VIENNA: Iran nuclear talks entered on Thursday the decisive, dangerous endgame with a final round of hardball negotiations potentially going all the way to a July 20 finish line.
The deal being sought by Iran and the five permanent members of the United Nations Security Council plus Germany would finally ease fears of Tehran getting nuclear weapons and silence talk of war, in exchange for ending punishing sanctions on the Islamic republic.
With Sunni Islamic insurgents overrunning large parts of Iraq and Syria in chaos after years of civil war, this could help Tehran and the West normalize relations at an explosive time in the Middle East.
“In this troubled world, the chance does not often arise to reach an agreement peacefully that will meet the essential and publicly expressed needs of all sides, make the world safer, ease regional tensions and enable greater prosperity,” US Secretary of State John Kerry said this week.
In a Washington Post tribune, he warned Iran not to “squander a historic opportunity to end Iran’s economic and diplomatic isolation and improve the lives of their people.”
The P5+1 powers have proposed a “series of reasonable, verifiable and easily achievable measures that would ensure Iran cannot obtain a nuclear weapon and that its program is limited to peaceful purpose,” he said.
The P5+1 counts the United States along with Britain, China, France, Russia and Germany.
“What will Iran choose? Despite many months of discussion, we don’t know yet,” he added.
Iranian Foreign Minister Mohammad Javad Zarif, in a video message, called the talks a “unique opportunity to make history,” saying success would allow both sides to address “common challenges” such as Iraq.
But with major differences apparent after five rounds of talks seeking to secure a deal by July 20—when an interim deal from November expires—Zarif said in French daily Le Monde that some among the P5+1 were suffering from “illusions.”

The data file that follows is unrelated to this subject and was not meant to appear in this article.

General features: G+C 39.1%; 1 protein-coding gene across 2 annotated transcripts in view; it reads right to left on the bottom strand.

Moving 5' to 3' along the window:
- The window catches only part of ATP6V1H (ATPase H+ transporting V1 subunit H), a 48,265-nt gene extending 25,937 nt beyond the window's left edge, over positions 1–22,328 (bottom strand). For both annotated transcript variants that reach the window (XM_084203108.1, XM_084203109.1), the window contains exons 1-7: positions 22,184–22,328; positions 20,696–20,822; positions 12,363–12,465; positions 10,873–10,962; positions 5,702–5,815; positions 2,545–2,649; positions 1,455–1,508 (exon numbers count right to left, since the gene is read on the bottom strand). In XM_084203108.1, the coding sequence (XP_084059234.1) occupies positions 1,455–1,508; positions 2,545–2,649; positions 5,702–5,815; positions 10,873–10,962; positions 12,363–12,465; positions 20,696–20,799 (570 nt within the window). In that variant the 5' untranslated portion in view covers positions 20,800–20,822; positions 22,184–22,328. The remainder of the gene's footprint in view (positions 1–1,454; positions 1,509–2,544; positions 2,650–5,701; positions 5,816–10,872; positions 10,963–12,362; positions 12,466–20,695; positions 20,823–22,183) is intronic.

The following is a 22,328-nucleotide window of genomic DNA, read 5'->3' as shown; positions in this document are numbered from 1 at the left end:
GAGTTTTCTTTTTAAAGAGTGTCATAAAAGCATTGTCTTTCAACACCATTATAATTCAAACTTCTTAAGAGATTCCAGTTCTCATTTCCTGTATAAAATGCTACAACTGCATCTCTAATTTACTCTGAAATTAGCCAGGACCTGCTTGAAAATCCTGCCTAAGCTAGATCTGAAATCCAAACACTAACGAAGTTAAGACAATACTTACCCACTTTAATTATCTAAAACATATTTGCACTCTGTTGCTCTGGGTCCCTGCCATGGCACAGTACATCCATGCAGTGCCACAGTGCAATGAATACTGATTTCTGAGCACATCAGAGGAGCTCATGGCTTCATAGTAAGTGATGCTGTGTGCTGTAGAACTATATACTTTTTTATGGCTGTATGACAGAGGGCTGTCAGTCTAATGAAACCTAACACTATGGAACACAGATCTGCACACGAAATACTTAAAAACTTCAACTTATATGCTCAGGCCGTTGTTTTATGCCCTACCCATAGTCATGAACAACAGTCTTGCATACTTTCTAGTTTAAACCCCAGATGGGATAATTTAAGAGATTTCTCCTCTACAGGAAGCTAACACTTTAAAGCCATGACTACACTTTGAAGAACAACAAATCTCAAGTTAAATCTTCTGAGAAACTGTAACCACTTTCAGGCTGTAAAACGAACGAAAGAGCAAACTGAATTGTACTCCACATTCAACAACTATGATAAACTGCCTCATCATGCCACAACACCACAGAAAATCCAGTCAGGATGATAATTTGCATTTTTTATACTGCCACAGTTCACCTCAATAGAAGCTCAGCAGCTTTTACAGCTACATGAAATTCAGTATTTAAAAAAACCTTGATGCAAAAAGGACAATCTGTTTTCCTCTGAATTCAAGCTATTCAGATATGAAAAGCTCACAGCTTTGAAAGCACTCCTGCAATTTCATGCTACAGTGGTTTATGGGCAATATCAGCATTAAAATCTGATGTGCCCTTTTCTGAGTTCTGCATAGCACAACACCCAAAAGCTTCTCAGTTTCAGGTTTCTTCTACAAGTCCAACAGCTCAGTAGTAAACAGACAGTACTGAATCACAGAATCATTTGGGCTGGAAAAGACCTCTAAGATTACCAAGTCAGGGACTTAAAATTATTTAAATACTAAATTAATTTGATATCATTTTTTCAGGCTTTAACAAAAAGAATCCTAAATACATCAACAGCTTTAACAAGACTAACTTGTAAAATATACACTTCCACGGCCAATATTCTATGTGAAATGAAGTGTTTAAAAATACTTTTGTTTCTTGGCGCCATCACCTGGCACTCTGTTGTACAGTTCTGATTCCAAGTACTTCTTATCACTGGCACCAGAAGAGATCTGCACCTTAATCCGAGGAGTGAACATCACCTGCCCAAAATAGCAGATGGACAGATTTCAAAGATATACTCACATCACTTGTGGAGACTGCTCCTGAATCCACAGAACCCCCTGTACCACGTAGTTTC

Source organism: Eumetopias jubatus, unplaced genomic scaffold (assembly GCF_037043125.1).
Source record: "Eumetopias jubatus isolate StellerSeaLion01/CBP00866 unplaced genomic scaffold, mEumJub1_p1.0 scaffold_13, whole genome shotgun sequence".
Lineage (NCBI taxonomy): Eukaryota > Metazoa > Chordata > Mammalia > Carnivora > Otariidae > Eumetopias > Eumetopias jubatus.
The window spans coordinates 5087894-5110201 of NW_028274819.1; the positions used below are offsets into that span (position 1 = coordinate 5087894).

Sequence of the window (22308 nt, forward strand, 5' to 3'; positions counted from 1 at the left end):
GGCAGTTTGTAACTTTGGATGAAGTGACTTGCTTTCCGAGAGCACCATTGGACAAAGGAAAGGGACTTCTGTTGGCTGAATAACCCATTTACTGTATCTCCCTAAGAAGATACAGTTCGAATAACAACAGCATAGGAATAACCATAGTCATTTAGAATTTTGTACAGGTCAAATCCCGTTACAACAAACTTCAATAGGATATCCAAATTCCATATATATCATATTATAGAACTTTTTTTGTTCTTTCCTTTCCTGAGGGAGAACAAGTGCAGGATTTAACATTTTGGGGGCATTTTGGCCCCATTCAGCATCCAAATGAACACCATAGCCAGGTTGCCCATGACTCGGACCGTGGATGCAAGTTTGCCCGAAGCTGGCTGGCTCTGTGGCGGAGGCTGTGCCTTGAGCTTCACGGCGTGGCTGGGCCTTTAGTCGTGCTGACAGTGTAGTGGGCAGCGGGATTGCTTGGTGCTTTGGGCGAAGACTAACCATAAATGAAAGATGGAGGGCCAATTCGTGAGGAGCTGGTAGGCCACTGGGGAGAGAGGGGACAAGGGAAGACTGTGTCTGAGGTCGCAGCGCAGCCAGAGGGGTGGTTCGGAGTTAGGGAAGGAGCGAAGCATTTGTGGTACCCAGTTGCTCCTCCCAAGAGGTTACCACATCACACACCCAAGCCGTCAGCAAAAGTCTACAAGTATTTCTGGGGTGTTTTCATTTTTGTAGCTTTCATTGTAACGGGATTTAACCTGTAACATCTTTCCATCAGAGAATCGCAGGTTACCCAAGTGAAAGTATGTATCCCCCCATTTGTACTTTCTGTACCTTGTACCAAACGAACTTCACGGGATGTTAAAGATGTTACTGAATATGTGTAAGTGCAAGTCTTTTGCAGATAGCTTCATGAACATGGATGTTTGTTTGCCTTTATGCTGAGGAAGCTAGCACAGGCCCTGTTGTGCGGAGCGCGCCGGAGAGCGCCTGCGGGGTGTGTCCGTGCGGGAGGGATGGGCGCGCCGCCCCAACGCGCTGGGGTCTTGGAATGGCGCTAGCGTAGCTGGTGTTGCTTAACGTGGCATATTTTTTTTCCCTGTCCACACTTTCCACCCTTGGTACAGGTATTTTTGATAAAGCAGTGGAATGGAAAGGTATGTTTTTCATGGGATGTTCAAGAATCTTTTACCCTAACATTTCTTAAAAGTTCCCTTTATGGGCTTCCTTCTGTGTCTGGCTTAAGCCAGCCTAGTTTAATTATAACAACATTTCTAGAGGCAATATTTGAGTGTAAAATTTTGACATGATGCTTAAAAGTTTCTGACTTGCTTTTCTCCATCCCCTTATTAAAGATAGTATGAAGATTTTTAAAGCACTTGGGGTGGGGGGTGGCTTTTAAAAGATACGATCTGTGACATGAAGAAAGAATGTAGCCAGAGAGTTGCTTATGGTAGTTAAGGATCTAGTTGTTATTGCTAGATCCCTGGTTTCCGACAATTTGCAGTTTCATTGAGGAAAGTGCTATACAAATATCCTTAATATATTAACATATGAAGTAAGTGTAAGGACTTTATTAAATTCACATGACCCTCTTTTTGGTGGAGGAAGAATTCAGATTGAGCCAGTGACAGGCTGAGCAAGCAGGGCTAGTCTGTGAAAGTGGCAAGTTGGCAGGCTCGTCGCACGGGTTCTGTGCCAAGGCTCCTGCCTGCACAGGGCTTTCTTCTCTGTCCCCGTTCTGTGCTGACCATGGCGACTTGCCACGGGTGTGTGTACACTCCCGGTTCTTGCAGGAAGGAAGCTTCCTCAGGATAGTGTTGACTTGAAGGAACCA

The United States, Russia, China, Britain, France and Germany want Iran to reduce drastically in scope its nuclear activities in order to render any Iranian drive to assemble a weapon all but impossible.
This would include in particular Iran slashing its capacities to enrich uranium, a process that produces nuclear fuel but also, at high purities, the core of a nuclear weapon.
In itself, that would represent a concession to Iran, which is defying six UN Security Council resolutions ordering it cease all enrichment.
But Iran insists it has made too many advances in uranium enrichment to turn the clock back. It rejects any need to cut its number of centrifuges and says it even needs to expand their number to fuel a fleet of future nuclear power plants—facilities that it would be decades away from having.
Demands that Iran’s program be “radically curbed” rest on a “gross misrepresentation of the steps, time and dangers of a dash for the bomb,” Zarif said.
He said Iran “will not abandon or make a mockery of our technological advances or our scientists.”
Iranian negotiator Majid Takhte Ravanchi said Iran “will not accept definitive restrictions” on its nuclear program.”
“If [the other side]have a maximalist position . . . there will be no deal,” he said.
In theory, the July 20 deadline could be extended by up to another six months, and many analysts believe this is already being discussed.
But US President Barack Obama, facing midterm elections in November and Republican accusations of weakness, is wary of doing anything that could be construed as giving Iran more time to get closer to having the bomb.
This is the long-standing accusation of Israel, the Middle East’s sole if undeclared nuclear-armed state which—together with Washington—has not ruled out military action on the Islamic republic.
But Kelsey Davenport from the Arms Control Association believes that Washington should not shy away from pushing back the deadline if Iran is “negotiating in good faith.”
“The alternative to no deal is far worse for the international community,” she told Agence France-Presse.